, does not actually sound very radical to me.1 This position appears to be (based on my observations) the position implicitly adopted by many of my colleagues in the field. Our (non-technical) intuitions about how the mind ought to work consistently lead us astray and are not useful guides when trying to understand complex systems2. There is no principled reason why an overloaded concept like consciousness should have a distinct neural correlate. It appears much more likely that (as we understand more and more of the brain) the questions about consciousness will simply dissolve and be replaced by more tractable questions.

An abstract painting of a Braitenberg vehicle. CLIP Guided Diffusion.

The question implicit in all the news articles and reports cited in the first section is: How should we treat animals? This question can be instantiated without reference to consciousness3 and the process of doing so will force us to confront our implicit assumptions and conceptual confusions. This is an important and worthwhile project, but not the topic of this post4. Here I only want to declare that the Cambridge Declaration On Consciousness should not be used for a “proof by authority”. The term "scientists agree" must be reserved for cases where it actually applies (evolution, vaccines, climate change), otherwise it will lose its punch.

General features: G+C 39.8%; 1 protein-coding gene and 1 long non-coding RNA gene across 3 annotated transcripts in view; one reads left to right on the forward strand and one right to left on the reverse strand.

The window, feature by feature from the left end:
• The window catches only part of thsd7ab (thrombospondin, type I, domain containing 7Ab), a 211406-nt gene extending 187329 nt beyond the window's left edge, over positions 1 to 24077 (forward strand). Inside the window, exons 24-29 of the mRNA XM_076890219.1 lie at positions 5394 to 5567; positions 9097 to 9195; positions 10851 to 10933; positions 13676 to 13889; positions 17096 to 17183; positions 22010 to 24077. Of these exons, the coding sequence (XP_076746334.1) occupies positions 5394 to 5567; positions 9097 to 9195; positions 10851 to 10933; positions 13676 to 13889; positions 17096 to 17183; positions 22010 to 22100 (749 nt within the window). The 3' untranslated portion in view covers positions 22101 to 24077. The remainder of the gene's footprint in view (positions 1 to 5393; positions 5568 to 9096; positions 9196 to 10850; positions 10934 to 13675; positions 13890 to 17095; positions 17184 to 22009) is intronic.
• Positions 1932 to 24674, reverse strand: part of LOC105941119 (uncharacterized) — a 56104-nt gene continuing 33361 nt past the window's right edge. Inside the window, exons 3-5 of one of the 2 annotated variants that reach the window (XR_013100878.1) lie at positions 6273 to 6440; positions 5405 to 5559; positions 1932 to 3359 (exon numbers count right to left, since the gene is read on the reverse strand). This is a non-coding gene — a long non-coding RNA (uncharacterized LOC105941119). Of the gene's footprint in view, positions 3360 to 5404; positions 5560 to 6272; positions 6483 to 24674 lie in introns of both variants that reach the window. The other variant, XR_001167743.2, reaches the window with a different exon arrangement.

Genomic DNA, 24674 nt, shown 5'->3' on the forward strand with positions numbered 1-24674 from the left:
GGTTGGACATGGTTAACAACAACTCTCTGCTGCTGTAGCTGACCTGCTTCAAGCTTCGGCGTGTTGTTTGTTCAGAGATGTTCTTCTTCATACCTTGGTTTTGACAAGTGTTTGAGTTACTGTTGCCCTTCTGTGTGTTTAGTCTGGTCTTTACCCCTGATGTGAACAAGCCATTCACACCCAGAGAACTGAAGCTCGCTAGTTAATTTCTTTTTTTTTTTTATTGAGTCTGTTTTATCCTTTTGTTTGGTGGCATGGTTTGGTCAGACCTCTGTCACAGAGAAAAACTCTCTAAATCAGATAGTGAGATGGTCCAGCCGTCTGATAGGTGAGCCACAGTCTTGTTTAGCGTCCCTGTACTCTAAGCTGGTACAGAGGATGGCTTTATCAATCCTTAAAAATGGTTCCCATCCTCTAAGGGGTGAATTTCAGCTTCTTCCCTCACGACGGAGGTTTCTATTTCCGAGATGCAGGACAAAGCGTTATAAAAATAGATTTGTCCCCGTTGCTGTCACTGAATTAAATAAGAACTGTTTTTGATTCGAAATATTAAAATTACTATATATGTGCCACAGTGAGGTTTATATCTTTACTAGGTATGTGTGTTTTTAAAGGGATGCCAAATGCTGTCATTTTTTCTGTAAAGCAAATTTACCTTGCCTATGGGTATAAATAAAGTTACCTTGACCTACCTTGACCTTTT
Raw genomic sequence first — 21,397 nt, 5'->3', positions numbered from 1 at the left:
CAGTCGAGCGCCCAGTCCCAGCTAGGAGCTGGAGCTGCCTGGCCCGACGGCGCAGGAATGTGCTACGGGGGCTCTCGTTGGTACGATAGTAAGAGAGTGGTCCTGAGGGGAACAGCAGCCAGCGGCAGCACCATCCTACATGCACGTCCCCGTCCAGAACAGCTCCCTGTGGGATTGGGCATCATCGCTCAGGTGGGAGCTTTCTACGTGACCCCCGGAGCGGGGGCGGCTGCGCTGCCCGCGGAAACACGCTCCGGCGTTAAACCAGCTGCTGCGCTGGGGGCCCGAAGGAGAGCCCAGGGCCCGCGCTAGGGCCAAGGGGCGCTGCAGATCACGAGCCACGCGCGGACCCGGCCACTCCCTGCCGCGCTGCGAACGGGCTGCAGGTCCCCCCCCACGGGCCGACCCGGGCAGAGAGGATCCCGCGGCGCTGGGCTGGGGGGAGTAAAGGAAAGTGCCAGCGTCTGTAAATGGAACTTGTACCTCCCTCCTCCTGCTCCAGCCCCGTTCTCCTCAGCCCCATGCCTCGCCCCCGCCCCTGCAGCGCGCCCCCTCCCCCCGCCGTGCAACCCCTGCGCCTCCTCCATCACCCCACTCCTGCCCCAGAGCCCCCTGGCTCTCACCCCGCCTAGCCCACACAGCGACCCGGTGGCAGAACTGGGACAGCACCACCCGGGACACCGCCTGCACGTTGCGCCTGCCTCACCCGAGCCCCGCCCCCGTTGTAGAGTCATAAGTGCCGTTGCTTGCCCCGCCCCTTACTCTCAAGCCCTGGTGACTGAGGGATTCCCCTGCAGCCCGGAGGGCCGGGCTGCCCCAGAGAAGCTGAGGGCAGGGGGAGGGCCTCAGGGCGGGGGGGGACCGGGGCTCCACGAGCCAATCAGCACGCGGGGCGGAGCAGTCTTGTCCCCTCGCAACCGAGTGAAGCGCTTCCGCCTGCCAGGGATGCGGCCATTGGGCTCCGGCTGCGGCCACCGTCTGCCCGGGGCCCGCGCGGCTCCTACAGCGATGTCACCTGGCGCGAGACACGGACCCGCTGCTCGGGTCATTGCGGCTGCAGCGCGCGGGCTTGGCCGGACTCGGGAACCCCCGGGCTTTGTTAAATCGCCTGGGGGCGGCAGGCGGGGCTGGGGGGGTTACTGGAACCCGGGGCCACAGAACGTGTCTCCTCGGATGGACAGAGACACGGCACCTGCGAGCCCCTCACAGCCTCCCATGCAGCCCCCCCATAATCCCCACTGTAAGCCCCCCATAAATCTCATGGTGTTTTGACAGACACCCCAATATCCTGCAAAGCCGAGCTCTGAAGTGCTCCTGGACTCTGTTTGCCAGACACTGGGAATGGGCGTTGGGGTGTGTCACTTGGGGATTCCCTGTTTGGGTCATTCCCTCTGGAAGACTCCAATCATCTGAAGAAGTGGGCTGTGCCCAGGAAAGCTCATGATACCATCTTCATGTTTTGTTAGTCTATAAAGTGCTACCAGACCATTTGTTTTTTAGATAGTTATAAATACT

So in this post, I propose the "Frankfurt Declaration on the Cambridge Declaration on Consciousness"5. It is even shorter than the original and just reads:

I, a published neuroscientist, don't understand the neuroscientific literature on consciousness. I do not know whether animals (including humans) are conscious or not or whether that question even makes sense. I could not have signed the Declaration On Consciousness in good conscience.

I hope this statement serves as a "The Emperor's New Clothes"-type declaration and that I will not embarrass myself with bravado. I realize that I'm punching a bit above my weight here and that the signatories of the original declaration are a lot more tenured and distinguished than I am. At the same time, a professor I admire recently said that the amount of influence a researcher gains over the course of their career does not grow exponentially, but actually rather sub-linearly. So if you have something to say, just go for it. It doesn't make too much sense to wait until you are more distinguished.

A painting of a very powerful and distinguished scholar. CLIP Guided Diffusion.